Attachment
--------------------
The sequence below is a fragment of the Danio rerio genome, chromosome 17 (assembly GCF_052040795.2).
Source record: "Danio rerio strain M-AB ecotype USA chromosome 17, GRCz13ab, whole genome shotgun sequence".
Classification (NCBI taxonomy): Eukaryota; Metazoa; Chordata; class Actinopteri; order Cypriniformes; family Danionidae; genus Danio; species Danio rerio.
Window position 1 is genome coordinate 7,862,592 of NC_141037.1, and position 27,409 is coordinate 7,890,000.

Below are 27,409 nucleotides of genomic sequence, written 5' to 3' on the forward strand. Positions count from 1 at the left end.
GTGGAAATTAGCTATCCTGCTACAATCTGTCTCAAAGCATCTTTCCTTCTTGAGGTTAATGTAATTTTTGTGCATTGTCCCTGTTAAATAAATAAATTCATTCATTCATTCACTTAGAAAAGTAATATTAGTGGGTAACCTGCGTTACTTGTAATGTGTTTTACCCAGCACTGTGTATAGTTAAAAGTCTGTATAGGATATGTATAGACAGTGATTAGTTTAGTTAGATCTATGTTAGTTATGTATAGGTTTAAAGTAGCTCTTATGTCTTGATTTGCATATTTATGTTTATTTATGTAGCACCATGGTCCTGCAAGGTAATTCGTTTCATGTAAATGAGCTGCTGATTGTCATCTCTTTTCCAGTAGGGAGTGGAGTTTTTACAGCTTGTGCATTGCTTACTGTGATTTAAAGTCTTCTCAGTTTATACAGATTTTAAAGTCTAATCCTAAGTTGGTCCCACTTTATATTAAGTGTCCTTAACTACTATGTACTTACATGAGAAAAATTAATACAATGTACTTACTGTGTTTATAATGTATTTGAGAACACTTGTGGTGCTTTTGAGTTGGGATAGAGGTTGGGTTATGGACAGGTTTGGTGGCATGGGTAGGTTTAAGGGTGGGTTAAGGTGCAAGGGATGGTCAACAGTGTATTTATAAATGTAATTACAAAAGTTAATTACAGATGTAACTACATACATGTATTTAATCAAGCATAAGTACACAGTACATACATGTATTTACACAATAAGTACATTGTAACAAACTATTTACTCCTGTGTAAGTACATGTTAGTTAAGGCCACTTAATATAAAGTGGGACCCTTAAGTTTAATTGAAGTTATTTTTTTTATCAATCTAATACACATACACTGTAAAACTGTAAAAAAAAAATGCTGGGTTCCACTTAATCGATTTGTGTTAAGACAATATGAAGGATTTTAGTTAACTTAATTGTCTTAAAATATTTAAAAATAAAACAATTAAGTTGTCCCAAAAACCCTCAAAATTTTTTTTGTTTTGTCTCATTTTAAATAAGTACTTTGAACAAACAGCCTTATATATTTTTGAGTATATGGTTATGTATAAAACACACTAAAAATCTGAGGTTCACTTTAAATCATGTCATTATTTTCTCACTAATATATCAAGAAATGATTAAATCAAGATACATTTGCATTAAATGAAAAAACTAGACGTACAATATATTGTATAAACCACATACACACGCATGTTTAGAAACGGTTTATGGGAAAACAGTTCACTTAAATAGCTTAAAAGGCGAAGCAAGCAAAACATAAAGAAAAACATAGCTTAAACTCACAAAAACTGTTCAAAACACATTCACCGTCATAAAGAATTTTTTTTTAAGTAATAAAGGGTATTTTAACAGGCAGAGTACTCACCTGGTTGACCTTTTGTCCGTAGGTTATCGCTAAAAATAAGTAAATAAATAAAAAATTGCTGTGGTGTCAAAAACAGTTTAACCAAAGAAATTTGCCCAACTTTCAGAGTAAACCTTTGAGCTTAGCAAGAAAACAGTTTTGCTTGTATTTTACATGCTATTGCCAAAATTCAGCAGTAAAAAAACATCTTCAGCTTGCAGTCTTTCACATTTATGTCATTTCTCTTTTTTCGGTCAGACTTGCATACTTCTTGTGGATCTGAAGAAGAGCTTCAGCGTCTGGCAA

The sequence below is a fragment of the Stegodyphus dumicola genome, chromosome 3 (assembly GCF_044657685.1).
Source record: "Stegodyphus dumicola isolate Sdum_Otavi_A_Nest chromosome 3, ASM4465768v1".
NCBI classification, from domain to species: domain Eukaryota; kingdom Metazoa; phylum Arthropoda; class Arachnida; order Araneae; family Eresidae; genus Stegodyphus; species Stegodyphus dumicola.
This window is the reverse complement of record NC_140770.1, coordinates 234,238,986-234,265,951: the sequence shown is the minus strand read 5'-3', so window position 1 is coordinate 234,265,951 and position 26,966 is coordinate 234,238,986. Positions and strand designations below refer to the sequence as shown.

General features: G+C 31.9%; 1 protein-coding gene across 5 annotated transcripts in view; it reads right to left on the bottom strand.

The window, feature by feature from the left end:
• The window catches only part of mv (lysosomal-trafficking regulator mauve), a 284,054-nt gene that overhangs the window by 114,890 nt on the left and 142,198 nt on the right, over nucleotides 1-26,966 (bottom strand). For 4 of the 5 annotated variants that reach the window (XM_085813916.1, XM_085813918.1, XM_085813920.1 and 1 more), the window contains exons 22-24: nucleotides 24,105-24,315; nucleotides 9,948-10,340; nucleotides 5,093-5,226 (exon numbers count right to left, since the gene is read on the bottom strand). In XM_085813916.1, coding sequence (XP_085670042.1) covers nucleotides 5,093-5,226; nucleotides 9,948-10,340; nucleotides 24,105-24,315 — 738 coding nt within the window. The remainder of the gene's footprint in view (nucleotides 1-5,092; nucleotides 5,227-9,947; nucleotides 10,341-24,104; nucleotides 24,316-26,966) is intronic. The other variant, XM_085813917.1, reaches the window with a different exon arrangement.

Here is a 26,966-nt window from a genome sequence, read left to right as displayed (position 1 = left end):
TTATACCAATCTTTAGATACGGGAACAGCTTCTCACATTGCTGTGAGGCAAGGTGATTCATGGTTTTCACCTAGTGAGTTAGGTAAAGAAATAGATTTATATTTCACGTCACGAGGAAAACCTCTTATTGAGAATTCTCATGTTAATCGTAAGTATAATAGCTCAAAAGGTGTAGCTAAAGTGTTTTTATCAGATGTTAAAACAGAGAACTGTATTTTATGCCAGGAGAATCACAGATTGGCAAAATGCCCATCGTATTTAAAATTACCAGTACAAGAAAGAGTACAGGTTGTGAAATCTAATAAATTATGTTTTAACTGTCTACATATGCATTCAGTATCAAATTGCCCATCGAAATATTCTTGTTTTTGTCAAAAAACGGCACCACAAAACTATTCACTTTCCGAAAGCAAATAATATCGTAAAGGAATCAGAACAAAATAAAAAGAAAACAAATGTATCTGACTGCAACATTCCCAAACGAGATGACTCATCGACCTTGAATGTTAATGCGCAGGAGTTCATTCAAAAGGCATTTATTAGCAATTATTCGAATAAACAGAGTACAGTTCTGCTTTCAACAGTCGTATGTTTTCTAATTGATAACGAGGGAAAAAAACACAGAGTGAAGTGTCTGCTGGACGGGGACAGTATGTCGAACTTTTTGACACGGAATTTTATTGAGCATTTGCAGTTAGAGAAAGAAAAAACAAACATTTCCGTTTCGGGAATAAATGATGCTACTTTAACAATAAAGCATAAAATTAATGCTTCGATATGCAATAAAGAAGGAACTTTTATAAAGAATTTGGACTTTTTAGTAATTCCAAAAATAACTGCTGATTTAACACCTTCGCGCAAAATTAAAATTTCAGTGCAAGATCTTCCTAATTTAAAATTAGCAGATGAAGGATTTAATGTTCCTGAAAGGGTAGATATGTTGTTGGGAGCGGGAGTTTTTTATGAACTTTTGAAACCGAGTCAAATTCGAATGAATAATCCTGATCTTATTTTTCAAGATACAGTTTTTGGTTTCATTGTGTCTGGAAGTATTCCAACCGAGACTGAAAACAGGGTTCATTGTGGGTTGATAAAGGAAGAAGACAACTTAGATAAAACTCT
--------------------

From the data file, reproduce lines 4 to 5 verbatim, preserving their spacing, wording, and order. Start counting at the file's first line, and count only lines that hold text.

Window position 1 is genome coordinate 7,862,592 of NC_141037.1, and position 27,409 is coordinate 7,890,000.

Below are 27,409 nucleotides of genomic sequence, written 5' to 3' on the forward strand. Positions count from 1 at the left end.